For myself, this category is a little harder to define. Rose and Beanie used to walk in circles (literally walk in circles!) on our back patio, making up stories for themselves. All the action was happening inside their heads. Here in the second year of the pandemic, my head is full, full, full—full of inputs, full of tasks to be done. I notice in myself a pattern of clearing a little time for my grownup version of play—or for white space, which has some crossover with this category, since it’s the soil from which imagination and creativity grow—and then immediately filling the space with yet another form of input, sometimes nourishing, sometimes fluff. An audiobook, a podcast, a show on Netflix, a screen game.
Funny as it sounds, holding space for imaginative play in my life takes more effort than almost anything else on my list of essential activities!
Where I find it is at my art table, or within the borders of an embroidery hoop. On the blank page of a notebook: a jumble of words arranging themselves into phrases, into poems.
It’s possible I’m not a minimalist
I know exactly where to find the doorway to imaginative play, but I have to make myself walk through it. To mess around with paint, not listening to a book or podcast. To doodle in my sketchbook while my mind roams. Not tuned into other voices. I find this challenging; I’m so accustomed to making the most of my minutes! Not enough time to read and exercise and make art and learn new things—better bundle them together.
Bundling is wonderful—in moderation! If every morsel of my sketchbook time, treadmill time, gardening time, has a soundtrack, I’ll never hear my own self. Even the time I spend in my poetry notebook several mornings a week can become a clamor of other voices. I’m impatient with the seed-time of my own thoughts.
Where I find the easiest ground for imaginative play is with embroidery. I think that’s because it combines a satisfying and meditative activity (stitching) with invention and beauty. You could say the same thing about painting, drawing, knitting, woodworking, but for me, a #7 Tulip needle is the key to the realm of imagination. Perhaps that’s because even after years of daily drawing and online art classes, I remain unsatisfied with my ability. When I picked up the embroidery habit, I gained skill with gratifying speed. And I found a blank round of fabric to be fertile ground for original thought and design, much more so than on a sheet of watercolor paper. Curious, no? I seldom like the original art I make on paper. (I say original to distinguish it from online course assignments, where I’m following steps and often do enjoy both the process and final outcome).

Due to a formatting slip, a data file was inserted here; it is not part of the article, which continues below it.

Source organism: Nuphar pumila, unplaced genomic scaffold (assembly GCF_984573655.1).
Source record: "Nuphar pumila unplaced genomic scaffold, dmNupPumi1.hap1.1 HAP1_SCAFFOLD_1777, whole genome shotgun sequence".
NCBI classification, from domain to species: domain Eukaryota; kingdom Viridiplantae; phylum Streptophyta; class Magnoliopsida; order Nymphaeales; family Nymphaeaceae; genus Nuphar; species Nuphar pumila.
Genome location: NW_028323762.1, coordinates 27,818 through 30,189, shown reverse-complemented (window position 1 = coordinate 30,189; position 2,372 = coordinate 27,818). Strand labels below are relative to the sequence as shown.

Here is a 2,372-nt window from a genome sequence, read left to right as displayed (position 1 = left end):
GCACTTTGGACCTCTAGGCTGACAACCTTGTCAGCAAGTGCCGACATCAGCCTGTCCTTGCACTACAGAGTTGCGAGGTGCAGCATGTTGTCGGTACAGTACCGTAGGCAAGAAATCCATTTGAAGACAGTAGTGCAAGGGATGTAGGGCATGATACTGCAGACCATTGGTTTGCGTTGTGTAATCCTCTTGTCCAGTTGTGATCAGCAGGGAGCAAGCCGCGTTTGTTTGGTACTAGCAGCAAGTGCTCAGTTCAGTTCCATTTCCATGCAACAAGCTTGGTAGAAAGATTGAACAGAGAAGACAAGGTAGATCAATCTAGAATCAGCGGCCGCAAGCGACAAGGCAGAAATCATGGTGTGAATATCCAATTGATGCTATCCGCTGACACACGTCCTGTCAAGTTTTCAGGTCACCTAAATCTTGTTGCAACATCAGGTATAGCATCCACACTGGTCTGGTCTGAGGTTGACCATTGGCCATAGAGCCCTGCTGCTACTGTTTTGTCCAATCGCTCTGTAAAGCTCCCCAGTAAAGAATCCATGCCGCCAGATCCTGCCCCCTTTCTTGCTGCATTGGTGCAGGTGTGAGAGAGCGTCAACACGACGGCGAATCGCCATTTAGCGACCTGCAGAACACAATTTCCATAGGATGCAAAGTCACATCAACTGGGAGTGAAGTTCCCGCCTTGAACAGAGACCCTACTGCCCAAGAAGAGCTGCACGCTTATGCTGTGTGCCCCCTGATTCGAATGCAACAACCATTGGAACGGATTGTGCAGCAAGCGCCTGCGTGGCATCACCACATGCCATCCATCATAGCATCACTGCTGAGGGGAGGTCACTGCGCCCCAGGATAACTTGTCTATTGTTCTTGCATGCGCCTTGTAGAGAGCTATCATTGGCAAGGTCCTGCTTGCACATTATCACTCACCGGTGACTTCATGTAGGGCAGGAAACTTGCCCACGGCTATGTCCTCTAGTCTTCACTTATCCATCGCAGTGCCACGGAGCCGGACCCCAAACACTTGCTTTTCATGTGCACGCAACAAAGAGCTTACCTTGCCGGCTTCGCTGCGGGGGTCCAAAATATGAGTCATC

I hadn’t been stitching for long—using patterns purchased from my favorite Instagram designers—when I felt the itch to create my own designs. Ideas flooded in—but I could see that my they outstripped my ability. So I ignored the voice that kept urging me to be original. I gave myself time to practice and learn. I gave myself scraps of fabric to experiment on, reckoning that they were the embroidery equivalent of an artist’s sketchbook.
And eventually, after a long time, a project began to shape itself in my mind. It’s playful and inventive and combines elements and subject matter I care about intensely.
My challenge is holding space for it. I have an hour set aside after I tuck Huck into bed, but by that time of day I’m often too fried. This week I only picked up that hoop a couple of times.
I’m still stitching, though. I’ve found what works best for me is to have three projects at the ready, at all times: one for study (learning new stitches or techniques); one for thinking (a simple design purchased from creators like Cozyblue or Dropcloth, where the stitching is satisfying and meditative, and I don’t have to make decisions as I go); and the hoop containing my own project-in-progress.
The second type of hoop—I’ve written about this before—is an essential part of my writing practice. When I hit a point in a piece of writing where I need to stop and think, picking up that hoop quashes the urge to pop open a social media tab and “just” take a peek. Those peeks (which are never just a peek, are they) are the fastest route to utter derailment on a writing project. So I keep my “thinking hoop” handy and pick it up whenever I’m tempted to open a tab.
(I love the Momentum Dash browser extension for Chrome—it allows you to set a default New Tab that opens to a beautiful nature photo, different every day, with a blank for you to enter that day’s focus activity. Sometimes while I’m writing, I write PICK UP YOUR HOOP in that blank, so that if I do succumb to new-tab temptation, I’m smacked with a reminder before I can load another site. Other times, I write the day’s Highlight (a task or activity that I absolutely must attend to that day) or whatever piece of writing I’m working on at the moment in that blank. This has the same effect of redirecting my attention to my work. Probably one of my best workflow hacks! I also use Momentum’s built-in Pomodoro timer quite a lot.)